Donn's Articles » Mullins v Elliott

Mullins v Elliott

In the end, it was Willie Mullins who emerged on top, it was the perennial champ who won the battle and claimed the Irish National Hunt trainers’ championship again.  But what a battle.

This one ran and ran, and Gordon Elliott pushed Mullins all the way to the wire.  The destination of the title was not decided until late yesterday afternoon, on the final day of the 2016/17 Irish National Hunt season, in a battle that had raged for the previous 364. 

And it mattered.  It is difficult to over-estimate how much.  Titles matter in sport, championships matter.  They matter in racing as much as they matter in rugby or in hockey or in hurling.  To be crowned champion trainer, the best in your sport, the best in your profession: that’s monstrous. 

The Mullins/Elliott duel has been a thematic sub-plot that has under-pinned the entire National Hunt season.  Mullins the perennial, the undisputed champion; Elliott the pretender, the new force.  Until this season, it was difficult to envisage a situation in which Mullins’ dominance of Irish National Hunt racing could even be threatened.  That’s what a decade’s reign will do.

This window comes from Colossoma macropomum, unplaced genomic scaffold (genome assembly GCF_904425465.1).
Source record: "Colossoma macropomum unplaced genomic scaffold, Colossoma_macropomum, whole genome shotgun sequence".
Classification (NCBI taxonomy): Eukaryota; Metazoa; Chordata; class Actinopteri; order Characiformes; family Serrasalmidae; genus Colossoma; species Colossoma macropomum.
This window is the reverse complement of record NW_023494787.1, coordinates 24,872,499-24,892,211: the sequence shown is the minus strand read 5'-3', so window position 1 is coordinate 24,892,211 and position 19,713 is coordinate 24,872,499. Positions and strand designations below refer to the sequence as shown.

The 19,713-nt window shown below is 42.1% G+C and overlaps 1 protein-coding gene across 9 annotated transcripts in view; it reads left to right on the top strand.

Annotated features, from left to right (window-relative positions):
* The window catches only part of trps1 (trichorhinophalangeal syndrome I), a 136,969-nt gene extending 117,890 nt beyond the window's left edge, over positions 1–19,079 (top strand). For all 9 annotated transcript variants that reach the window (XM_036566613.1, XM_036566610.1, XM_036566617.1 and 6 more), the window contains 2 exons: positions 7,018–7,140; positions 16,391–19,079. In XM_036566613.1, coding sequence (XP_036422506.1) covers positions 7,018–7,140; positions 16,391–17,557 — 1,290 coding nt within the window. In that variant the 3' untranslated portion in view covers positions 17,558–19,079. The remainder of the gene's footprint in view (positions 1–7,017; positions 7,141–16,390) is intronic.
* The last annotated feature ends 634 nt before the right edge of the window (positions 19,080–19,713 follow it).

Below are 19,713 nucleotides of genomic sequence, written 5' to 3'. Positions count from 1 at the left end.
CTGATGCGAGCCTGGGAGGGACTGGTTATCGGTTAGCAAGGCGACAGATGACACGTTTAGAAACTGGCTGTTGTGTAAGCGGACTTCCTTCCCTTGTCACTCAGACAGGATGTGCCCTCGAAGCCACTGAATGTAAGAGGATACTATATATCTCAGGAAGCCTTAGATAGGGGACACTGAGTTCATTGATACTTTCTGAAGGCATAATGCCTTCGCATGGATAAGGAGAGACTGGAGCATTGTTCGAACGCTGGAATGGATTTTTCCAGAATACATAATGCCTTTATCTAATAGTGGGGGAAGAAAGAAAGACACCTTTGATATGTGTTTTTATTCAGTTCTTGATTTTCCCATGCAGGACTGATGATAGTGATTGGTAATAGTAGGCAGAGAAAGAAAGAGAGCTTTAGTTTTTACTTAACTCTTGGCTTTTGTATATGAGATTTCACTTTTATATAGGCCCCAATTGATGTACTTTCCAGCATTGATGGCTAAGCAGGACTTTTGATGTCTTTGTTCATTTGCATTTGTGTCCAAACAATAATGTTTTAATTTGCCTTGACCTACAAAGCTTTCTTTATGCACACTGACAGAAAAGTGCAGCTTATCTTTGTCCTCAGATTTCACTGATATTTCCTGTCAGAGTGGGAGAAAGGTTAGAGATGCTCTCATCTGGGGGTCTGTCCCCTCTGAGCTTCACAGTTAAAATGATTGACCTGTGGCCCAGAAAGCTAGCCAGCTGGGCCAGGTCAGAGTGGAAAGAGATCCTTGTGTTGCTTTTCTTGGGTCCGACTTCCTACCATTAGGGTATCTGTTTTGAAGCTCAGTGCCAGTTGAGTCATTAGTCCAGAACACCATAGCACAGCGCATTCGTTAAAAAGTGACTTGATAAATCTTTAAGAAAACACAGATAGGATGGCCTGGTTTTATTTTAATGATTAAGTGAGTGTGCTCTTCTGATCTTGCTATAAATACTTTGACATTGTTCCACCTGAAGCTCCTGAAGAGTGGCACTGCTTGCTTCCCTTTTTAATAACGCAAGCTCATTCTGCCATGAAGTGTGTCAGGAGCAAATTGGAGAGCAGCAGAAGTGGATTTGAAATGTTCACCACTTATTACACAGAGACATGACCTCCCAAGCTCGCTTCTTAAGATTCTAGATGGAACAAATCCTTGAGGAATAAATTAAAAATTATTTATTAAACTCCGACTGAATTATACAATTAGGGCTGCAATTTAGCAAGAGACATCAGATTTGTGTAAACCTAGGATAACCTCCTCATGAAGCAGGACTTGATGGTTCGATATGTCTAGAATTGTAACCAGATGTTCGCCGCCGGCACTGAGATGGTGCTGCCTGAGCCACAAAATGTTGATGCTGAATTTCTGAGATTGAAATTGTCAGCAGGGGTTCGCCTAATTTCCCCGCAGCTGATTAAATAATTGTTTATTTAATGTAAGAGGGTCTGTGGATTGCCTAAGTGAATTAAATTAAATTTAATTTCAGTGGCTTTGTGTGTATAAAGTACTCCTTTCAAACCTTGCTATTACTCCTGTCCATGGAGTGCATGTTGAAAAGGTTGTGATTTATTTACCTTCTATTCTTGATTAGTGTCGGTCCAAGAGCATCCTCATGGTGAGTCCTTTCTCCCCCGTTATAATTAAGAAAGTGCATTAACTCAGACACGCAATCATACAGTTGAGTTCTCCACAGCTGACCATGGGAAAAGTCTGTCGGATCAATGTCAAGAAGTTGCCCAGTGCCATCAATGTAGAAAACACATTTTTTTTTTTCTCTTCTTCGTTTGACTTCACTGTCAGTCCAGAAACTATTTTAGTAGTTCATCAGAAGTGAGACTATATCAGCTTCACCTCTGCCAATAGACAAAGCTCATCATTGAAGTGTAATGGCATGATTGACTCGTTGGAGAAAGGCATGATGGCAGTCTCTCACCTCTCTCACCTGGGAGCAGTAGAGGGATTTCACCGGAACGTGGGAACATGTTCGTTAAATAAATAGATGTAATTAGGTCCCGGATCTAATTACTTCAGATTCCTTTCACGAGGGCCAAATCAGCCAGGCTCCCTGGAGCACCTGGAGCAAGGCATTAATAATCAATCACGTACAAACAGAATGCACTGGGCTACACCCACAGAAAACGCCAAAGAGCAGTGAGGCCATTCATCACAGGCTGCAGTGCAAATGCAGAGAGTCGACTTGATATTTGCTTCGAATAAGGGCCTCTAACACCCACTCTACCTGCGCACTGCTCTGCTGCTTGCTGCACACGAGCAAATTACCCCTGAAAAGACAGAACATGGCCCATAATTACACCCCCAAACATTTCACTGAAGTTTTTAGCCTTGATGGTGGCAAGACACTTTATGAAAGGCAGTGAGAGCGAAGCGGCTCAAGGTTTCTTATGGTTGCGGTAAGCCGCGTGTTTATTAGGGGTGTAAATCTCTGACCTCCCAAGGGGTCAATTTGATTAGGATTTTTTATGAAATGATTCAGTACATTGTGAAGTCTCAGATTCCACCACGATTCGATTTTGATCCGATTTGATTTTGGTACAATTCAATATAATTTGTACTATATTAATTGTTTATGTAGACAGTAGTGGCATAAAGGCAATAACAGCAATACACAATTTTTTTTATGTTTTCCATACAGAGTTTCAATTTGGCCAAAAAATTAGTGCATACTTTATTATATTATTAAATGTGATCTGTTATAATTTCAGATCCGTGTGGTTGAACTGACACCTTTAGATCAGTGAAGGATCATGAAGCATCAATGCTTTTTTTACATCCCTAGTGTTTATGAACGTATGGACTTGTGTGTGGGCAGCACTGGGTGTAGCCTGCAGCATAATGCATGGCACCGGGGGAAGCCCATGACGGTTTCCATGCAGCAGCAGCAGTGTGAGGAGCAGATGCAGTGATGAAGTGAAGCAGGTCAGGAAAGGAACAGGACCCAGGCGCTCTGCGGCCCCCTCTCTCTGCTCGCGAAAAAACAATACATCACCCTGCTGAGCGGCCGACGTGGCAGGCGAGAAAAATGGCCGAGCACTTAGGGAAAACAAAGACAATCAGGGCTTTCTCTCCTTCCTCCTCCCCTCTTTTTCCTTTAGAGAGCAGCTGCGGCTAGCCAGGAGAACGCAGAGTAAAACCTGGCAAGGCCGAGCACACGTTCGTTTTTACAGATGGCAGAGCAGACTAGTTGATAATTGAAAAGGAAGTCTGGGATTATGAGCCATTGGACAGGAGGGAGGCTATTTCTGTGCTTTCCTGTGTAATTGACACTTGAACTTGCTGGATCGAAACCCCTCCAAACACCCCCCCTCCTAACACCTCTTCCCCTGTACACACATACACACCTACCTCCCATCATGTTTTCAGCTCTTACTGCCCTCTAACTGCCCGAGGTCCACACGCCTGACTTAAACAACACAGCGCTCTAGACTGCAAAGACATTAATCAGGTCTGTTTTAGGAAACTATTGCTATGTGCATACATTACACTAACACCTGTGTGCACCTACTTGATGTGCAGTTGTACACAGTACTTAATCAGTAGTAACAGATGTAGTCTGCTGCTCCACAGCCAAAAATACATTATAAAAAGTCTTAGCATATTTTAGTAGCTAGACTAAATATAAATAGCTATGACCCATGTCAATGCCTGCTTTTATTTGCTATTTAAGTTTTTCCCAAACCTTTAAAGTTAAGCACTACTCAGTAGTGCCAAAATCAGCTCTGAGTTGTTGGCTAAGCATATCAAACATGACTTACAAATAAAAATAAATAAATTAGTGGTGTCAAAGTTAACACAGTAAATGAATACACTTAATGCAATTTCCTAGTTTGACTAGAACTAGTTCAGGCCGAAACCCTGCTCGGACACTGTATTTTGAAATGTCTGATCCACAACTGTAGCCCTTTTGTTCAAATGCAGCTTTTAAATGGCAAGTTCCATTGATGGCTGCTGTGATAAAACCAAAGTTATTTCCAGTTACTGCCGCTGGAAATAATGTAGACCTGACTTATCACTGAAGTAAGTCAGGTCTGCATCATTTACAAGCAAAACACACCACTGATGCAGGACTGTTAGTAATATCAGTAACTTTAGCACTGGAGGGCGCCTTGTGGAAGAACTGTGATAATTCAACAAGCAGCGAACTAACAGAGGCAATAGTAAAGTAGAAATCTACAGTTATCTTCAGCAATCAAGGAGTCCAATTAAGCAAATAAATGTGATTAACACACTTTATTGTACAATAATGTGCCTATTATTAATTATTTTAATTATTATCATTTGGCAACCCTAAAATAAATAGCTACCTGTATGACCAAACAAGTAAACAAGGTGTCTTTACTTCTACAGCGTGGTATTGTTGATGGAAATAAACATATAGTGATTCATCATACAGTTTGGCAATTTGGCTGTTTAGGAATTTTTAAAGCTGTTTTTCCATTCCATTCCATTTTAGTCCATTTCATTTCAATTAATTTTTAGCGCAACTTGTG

In each of the four seasons that ran between 2011 and 2015, Willie Mullins amassed more prize money than the sum of the totals earned by the trainers who finished second, third and fourth behind him in the championship.  Then last season, Gordon Elliott emerged from the pack as clear second best, with total prize money of €2.56 million, more than twice as much as that earned by Henry de Bromhead in third.  But Mullins won the championship with an incredible total of €4.49 million.  There was no real threat.

Elliott rolled through the summer.  He won the Galway Plate with Lord Scoundrel and he won the Kerry National with Wrath Of Titans.  But Willie Mullins won the Galway Hurdle with Clondaw Warrior, and there was still no title-threat talk.  Then, at the end of September, there was the high-profile split between Willie Mullins and champion owners Gigginstown House and, in a heartbeat, everything was on the table.

The loss of 60 Gigginstown horses, many of them high-class, was a hammer-blow to Mullins, and the champion trainer had to re-group.